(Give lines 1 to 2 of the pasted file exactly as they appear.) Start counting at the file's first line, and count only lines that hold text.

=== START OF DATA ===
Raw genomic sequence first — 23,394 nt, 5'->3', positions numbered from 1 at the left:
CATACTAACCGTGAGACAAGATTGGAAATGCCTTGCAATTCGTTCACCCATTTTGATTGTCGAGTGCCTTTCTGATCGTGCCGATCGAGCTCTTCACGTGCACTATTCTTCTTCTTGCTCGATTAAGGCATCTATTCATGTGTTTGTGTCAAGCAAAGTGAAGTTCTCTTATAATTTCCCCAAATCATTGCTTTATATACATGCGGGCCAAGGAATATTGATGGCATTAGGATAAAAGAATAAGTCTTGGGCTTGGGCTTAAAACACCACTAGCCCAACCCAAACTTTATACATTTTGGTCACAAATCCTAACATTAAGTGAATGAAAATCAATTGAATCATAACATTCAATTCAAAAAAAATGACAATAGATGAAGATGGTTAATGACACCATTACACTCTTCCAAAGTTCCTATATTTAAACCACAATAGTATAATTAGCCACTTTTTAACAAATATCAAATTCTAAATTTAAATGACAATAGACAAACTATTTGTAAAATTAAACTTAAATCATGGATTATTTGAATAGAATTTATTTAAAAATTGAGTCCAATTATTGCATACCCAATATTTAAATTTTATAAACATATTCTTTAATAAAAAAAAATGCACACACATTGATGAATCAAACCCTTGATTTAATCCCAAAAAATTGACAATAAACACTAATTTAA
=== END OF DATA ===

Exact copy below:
Raw genomic sequence first — 23,394 nt, 5'->3', positions numbered from 1 at the left:
CATACTAACCGTGAGACAAGATTGGAAATGCCTTGCAATTCGTTCACCCATTTTGATTGTCGAGTGCCTTTCTGATCGTGCCGATCGAGCTCTTCACGTGCACTATTCTTCTTCTTGCTCGATTAAGGCATCTATTCATGTGTTTGTGTCAAGCAAAGTGAAGTTCTCTTATAATTTCCCCAAATCATTGCTTTATATACATGCGGGCCAAGGAATATTGATGGCATTAGGATAAAAGAATAAGTCTTGGGCTTGGGCTTAAAACACCACTAGCCCAACCCAAACTTTATACATTTTGGTCACAAATCCTAACATTAAGTGAATGAAAATCAATTGAATCATAACATTCAATTCAAAAAAAATGACAATAGATGAAGATGGTTAATGACACCATTACACTCTTCCAAAGTTCCTATATTTAAACCACAATAGTATAATTAGCCACTTTTTAACAAATATCAAATTCTAAATTTAAATGACAATAGACAAACTATTTGTAAAATTAAACTTAAATCATGGATTATTTGAATAGAATTTATTTAAAAATTGAGTCCAATTATTGCATACCCAATATTTAAATTTTATAAACATATTCTTTAATAAAAAAAAATGCACACACATTGATGAATCAAACCCTTGATTTAATCCCAAAAAATTGACAATAAACACTAATTTAA